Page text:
The bill has now gone to the Senate, so please contact your state senator and tell them we want a pipeline tax ban in the final version! Use this script and form to log your call.

Thank you all for pushing our state forward on climate!

Public Participation is Critical: Act Now

It’s time to act.  FERC needs to hear from you NOW.  Here’s what you need to know:

Be sure to reference the project docket number (PF16-1-000) with your submission.

The staff of the Federal Energy Regulatory Commission (FERC or Commission) will prepare an environmental impact statement (EIS) for the planned Access Northeast Project (ANE Project).  (This includes the Q-1 loop that will travel through Sharon.)

This EIS will discuss the potential impacts on the environment resulting from Algonquin Gas Transmission, LLC’s (Algonquin) construction and operation of interstate natural gas transmission and storage facilities in New Jersey, New York, Connecticut, Rhode Island, and Massachusetts.  The Commission will use this EIS in its decision-making process to determine whether the Project is in the public convenience and necessity.

Submitting comments can make a difference!

Your comments should focus on potential environmental impacts, measures to avoid or lessen these impacts, and reasonable alternatives.  These comments will help the Commission’s staff determine what issues need to be evaluated in the EIS (Environmental Impact Statement) and focus the analysis in the EIS on the important environmental issues.

hand writingThe commission will provide equal consideration to all comments received, whether filed in written form or provided verbally.  The Commission encourages electronic filing of comments and has expert staff available to assist you at (202) 502-8258 or

For your convenience, there are four methods you can use to submit your comments to the Commission.  In all instances, please reference the project docket number (PF16-1-000) with your submission.

(1) You can file your comments electronically using the eComment feature on the Commission’s website ( under the link to Documents and Filings.  This is an easy method for submitting brief, text-only comments on a project;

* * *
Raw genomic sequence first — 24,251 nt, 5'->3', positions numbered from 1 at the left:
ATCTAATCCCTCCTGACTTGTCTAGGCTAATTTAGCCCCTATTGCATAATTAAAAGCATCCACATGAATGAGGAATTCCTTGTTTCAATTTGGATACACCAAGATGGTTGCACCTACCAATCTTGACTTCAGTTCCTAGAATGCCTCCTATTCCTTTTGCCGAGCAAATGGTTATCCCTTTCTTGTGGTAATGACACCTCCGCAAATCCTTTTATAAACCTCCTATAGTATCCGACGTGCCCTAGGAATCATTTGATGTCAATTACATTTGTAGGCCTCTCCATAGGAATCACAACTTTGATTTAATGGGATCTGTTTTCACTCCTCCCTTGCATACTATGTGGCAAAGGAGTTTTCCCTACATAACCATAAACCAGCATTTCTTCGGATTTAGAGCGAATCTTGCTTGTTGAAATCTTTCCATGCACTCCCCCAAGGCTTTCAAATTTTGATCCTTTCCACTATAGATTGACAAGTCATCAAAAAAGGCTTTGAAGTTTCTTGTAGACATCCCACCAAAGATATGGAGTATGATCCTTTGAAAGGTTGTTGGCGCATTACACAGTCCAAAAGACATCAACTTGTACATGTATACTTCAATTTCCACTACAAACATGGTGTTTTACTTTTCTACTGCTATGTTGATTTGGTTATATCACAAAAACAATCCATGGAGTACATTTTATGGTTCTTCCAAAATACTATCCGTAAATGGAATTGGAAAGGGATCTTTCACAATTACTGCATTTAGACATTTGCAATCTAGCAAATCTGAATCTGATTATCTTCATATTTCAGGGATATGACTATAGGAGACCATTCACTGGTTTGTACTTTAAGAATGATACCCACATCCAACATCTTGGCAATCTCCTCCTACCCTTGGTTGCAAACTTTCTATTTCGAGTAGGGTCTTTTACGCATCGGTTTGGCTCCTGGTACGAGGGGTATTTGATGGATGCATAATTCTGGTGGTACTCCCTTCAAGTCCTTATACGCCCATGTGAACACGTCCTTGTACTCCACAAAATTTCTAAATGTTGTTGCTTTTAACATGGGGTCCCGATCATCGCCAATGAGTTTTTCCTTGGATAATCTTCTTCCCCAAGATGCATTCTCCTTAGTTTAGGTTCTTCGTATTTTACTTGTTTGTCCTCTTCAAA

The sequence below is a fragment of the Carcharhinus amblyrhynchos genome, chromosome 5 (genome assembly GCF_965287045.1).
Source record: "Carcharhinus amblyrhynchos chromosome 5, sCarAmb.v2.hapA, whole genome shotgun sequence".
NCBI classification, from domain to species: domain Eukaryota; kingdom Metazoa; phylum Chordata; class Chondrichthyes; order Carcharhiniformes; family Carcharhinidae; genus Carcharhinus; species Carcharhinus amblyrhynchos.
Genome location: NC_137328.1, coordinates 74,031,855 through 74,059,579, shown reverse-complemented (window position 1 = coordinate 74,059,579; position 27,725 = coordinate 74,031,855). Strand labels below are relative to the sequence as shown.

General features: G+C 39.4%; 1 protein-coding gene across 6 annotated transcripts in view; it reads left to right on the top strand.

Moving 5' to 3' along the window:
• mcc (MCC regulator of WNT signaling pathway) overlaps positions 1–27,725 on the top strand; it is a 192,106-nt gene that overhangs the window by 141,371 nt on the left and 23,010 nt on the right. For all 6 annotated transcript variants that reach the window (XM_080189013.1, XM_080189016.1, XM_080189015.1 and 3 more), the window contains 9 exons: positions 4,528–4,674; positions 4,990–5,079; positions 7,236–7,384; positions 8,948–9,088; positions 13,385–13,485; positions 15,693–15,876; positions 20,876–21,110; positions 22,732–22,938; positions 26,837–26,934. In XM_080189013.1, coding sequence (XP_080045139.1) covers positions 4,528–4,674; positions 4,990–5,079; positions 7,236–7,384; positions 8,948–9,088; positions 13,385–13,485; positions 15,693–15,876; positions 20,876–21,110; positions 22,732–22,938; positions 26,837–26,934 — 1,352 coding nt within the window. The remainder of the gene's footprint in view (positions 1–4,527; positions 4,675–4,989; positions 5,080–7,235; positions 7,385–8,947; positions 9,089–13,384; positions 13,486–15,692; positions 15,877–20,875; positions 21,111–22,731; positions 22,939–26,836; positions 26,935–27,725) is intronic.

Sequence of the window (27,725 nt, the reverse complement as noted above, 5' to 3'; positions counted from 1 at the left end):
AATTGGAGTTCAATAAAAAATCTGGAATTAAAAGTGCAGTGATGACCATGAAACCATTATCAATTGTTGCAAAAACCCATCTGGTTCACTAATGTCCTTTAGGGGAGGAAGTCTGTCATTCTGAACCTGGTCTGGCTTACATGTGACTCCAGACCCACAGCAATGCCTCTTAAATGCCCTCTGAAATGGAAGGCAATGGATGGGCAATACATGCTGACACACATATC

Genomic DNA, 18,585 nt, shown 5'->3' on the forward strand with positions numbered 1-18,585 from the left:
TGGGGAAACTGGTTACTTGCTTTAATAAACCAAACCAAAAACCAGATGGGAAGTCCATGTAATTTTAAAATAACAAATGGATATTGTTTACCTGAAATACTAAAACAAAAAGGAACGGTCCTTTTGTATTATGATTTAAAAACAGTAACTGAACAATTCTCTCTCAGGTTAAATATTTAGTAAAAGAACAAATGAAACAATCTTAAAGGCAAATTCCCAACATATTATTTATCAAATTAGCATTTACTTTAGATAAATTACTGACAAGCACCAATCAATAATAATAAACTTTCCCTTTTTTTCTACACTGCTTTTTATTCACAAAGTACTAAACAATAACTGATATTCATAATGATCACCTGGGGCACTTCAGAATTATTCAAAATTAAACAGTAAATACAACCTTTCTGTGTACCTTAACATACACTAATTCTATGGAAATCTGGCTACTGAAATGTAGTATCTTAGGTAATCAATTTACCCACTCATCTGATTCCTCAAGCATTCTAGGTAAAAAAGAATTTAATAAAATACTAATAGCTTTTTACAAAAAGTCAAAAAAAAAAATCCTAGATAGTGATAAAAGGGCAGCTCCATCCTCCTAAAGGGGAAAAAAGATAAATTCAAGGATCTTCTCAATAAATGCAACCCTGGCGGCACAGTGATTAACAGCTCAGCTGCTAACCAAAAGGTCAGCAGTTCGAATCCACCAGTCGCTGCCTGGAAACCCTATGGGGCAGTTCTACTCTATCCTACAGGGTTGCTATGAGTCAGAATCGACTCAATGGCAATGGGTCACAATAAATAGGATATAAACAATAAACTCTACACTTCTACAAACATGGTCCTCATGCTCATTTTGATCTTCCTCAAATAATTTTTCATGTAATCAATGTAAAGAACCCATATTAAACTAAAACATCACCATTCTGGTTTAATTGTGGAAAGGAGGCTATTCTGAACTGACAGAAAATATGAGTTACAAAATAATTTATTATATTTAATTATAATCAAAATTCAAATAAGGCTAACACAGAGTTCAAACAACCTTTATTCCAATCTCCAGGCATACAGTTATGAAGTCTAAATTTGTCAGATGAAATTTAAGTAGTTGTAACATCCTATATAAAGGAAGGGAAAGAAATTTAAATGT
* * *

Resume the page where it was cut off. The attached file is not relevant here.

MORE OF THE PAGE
(2) You can file your comments electronically using the eFiling feature on the Commission’s website ( under the link to Documents and Filings.  With eFiling, you can provide comments in a variety of formats by attaching them as a file with your submission.  New eFiling users must first create an account by clicking on “eRegister.”  If you are filing a comment on a particular project, please select “Comment on a Filing” as the filing type; or

(3) You can file a paper copy of your comments by mailing them to the following address:

Kimberly D. Bose, Secretary
Federal Energy Regulatory Commission
888 First Street NE, Room 1A
Washington, DC  20426

(4) In lieu of sending written or electronic comments, the Commission invites you to attend one of the public scoping meetings its staff will conduct in the project area, scheduled as follows.

  • Wednesday, May 18, 2016
    6:30 p.m.*
    Stacey Middle School, 66 School Street, Milford, MA 01757
  • Wednesday, May 18, 2016
    6:30 p.m.
    Ford Middle School, 708 Middle Road, Acushnet, MA 02743
  • Thursday, May 19, 2016
    6:30 p.m.
    Abigail Adams Middle School, 89 Weymouth Street, East Weymouth, MA 02189

* Due to venue availability, the Stacy Middle School in Milford, Massachusetts will not be accessible until 6:00 p.m.  Please plan accordingly.  Meeting attendees will be asked to wait outside.

The purpose of these meetings is to provide the public an opportunity to learn more about the Commission’s environmental review process and to verbally comment on the ANE Project.  Affected landowners and other interested parties concerned about the ANE Project are encouraged to attend these meetings and to give their comments on the issues they believe should be addressed in the EIS.

Individuals wishing to comment at a meeting may begin registering to speak one hour prior to each meeting.

Representatives from Algonquin will also be present before each meeting to answer questions about the ANE Project.  The meetings will begin promptly at 6:30 p.m.  To ensure everyone has a chance to be heard, the time allotted for speakers may be limited to three minutes.  If a time limit is implemented, it will be strictly enforced.  Commenters should prepare their remarks accordingly.

The meetings will end once all speakers have provided their comments or at 10 p.m., whichever comes first.

All comments will be transcribed and entered into the Commission’s administrative record.  Due to potential large turnouts in Acushnet and Weymouth, Massachusetts, two court reporters will be present at each meeting to transcribe comments.  One court reporter will be present in the main room and another will be present in an adjacent room for those who wish to speak and not attend the entire meeting.  

Click here to view the FERC Notice of Intent to prepare an Environmental Impact Statement (EIS) for the planned Access Northeast Project, request for comments on environmental issues, and notice of public scoping meetings.